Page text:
Yeah. Another thing that does is it solves for the non-confrontational people pleasing issue with you. Yeah. Cause it’s not about you, it’s about the business. And when you create structure and systems, then those things are what drive the things that need to be said and the way in which you hold people accountable because it’s not like Spencer’s opinions about how people are doing things. What does the business say about how we do things here? What does our operations manual say? What does our employee manual say? What are our policies here? What’s expected of the team? And so it becomes less personal and that takes a lot of pressure off of you. I think that all of the meetings that you described, the weekly team meeting, the weekly one-on-ones, the quarterly retreats, I think that those should be non-negotiable for every firm owner that has employees. Depending on the size of the firm, those one-on-ones might be with a manager that you elect to be over them. Maybe it’s not with the firm owner themselves, but I think they should be.
Spencer Schmidt (16:53):
Absolutely. I agree. And we’re kind of right on that size right now. We’ve grown a fair bit in the last year and yeah, it’s at that point when we add our next person, whenever that’s going to be, that’s probably the tipping point where I can no longer do a one-on-one with everyone. We need to delegate and have some teirs there. I was going to say this as well, this is not news. This is stuff that comes on this podcast and through Lawyerist and through attraction, this sort of meeting cadence, I got into that just to the beginning of 2020 when I first started to wrap my head around really taking control of my organization. So a month or so of this before covid hit. And it was an absolute lifesaver for me. It provided so much clarity and just peace in all of that chaos. It was huge.
Sara Muender (17:39):
Yeah, I bet. And it creates that container, that structure to make sure that everything is being covered, your employees are being, I’ll just say cuz it’s our topic engaged with and you can kind of take a pulse on where everything and everyone is at. We’re going to take a quick break to hear from our amazing sponsors. And then when we come back, I wanna kind of go big picture with this idea of employee engagement and take a deep dive into what you think that means. So we’ll be right back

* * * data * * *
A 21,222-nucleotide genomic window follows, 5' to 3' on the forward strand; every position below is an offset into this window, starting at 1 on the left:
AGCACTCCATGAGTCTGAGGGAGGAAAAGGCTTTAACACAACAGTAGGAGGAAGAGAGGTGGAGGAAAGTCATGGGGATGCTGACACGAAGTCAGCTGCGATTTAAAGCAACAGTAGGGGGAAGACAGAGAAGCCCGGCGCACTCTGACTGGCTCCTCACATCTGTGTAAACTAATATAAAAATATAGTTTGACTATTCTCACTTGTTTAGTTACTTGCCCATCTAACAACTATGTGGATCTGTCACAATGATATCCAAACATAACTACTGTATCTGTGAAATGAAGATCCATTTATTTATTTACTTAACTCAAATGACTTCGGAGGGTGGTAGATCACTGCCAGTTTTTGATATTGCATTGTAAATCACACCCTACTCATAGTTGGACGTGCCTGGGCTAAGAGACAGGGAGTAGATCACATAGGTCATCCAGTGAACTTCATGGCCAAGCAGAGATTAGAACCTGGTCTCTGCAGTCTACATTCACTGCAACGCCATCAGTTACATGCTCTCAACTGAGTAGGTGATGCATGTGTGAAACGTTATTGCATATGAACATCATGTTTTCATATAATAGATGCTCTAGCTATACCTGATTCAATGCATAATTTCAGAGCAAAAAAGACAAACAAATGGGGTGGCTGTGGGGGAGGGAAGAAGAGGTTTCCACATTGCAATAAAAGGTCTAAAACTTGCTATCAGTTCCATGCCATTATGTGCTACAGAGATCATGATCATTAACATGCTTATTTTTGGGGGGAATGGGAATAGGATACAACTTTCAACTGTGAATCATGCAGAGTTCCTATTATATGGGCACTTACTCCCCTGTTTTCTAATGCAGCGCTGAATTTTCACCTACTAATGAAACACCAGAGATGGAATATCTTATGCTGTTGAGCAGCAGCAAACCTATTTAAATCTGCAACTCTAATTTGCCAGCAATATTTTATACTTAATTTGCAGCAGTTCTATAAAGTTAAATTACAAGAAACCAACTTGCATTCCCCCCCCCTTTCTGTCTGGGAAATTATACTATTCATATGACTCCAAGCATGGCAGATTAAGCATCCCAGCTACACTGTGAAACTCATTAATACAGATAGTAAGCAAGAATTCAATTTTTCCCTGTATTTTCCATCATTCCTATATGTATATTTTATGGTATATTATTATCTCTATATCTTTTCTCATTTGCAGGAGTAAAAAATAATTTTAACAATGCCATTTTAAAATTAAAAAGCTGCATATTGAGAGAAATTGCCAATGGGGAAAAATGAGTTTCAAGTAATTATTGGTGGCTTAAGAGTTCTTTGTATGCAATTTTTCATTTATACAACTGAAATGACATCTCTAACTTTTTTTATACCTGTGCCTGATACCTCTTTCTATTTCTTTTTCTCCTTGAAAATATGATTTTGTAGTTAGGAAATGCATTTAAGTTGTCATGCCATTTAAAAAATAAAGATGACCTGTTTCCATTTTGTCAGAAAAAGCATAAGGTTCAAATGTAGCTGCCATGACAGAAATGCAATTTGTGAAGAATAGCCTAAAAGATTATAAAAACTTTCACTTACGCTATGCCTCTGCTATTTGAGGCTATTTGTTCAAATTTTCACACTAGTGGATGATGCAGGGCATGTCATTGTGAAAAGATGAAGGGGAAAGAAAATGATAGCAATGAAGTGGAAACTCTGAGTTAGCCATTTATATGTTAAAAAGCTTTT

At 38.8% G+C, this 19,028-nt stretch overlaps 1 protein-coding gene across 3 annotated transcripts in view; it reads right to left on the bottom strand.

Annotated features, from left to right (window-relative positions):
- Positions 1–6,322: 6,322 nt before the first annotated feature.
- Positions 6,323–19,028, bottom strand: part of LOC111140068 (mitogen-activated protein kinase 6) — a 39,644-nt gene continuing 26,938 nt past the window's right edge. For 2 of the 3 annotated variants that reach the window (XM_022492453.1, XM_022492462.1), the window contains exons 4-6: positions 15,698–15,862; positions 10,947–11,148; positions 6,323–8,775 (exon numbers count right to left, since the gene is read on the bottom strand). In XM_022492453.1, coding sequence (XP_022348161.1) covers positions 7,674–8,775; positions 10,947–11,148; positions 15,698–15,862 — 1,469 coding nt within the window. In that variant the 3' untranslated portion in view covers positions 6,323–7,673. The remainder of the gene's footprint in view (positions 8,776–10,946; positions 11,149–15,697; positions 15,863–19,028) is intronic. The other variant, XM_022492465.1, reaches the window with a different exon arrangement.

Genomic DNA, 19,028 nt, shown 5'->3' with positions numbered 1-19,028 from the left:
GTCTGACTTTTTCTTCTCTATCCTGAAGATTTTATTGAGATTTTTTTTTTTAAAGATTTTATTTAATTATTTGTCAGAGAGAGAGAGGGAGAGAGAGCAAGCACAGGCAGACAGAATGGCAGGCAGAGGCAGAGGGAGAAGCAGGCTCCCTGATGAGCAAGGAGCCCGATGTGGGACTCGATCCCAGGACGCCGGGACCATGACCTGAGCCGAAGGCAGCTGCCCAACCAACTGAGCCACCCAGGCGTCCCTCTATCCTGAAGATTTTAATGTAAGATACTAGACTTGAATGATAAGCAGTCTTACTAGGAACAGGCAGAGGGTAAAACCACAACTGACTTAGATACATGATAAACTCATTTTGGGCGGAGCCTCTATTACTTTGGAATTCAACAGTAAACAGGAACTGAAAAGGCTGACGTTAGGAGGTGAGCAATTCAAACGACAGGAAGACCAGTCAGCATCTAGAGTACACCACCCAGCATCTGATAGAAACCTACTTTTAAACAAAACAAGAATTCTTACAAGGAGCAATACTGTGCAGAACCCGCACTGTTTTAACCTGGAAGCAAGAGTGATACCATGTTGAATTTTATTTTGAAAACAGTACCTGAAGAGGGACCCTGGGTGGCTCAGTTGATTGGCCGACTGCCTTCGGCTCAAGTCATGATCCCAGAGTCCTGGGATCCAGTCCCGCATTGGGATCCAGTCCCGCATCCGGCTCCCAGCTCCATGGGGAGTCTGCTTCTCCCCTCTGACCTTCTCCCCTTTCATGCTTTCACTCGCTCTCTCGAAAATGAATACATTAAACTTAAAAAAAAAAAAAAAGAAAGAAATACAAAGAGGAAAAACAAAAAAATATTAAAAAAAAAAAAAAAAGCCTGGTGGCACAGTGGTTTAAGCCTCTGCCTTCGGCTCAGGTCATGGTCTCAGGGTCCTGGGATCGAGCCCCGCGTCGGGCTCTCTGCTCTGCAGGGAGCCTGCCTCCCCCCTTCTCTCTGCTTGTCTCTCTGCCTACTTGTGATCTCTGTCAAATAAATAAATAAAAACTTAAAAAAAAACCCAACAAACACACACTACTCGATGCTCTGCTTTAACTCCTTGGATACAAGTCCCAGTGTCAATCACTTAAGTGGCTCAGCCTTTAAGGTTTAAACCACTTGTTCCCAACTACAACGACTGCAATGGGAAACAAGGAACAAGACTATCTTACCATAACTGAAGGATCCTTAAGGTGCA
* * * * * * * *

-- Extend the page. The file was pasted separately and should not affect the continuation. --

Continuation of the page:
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Sara Muender (20:13):
I’m Beck with Spencer and we are talking about employee engagement and I’d love to know from a big picture perspective, what exactly does that mean to you? What’s your philosophy on it? How does that show up in the way that you engage with your employees other than those maybe?
Spencer Schmidt (20:32):
I think for me it starts with being a real human and recognizing that the people you work with are real humans and you spend so much time with them that you have this opportunity to build fantastic, meaningful, impactful relationships. And I don’t think of a pyramid where I at the owner am at the top. I really feel ultimately I make decisions and I lead and I can dictate things. But it’s just a level of respect at a most human level that we are all the same. No one’s better than anyone else.
Sara Muender (21:14):
I love that. Tell me about your team culture. What are some of the things that you guys do to keep it fresh and keep it fun?
Spencer Schmidt (21:23):
I’m guilty of being a pretty silly guy. It takes me a while to get out of that shell, but I just don’t take myself too seriously. The law is full of very serious people because we do very serious work. But it kind of starts with that and that gives permission to other people in the office to crack jokes, to send memes in our team chat. We watched an episode of the office while we did something during our quarterly retreat last time. I just want it to be light. I think another big piece of that is I don’t take mistakes too seriously either. I’m never coming down on people. They’re always an opportunity to learn, which helps people feel comfortable to come and talk to me when things slip and stuff like that. But mostly it does just feel like kind of a place to hang out a little bit. We’re doing, we’re working hard, we’re doing lots but everyone chats, everyone just visits and
Sara Muender (22:18):
Yeah. Well you make a good point that you spend a lot of time with your team. I can’t do the quick math in my head, but assuming someone works 40 hours a week, weekend and week out, except for maybe a few holiday weeks during the year, I would love to do the math on that to figure out the percentage of time of your life that you spend with your team. Cause it would be a lot. And you’re right. And it’s like you might as well make it comfortable
Spencer Schmidt (22:46):
Sara Muender (22:47):
Everyone knows what’s expected of them and they’re doing the work and they know that there are going to be consequences if they don’t. It’s just natural consequences. They wanna get their work done. You have the right people in the right seats, they want to do it, they want to be successful. And you’ve talk to me about how you empower your team to grow and get better in their roles. I think that that’s an important one.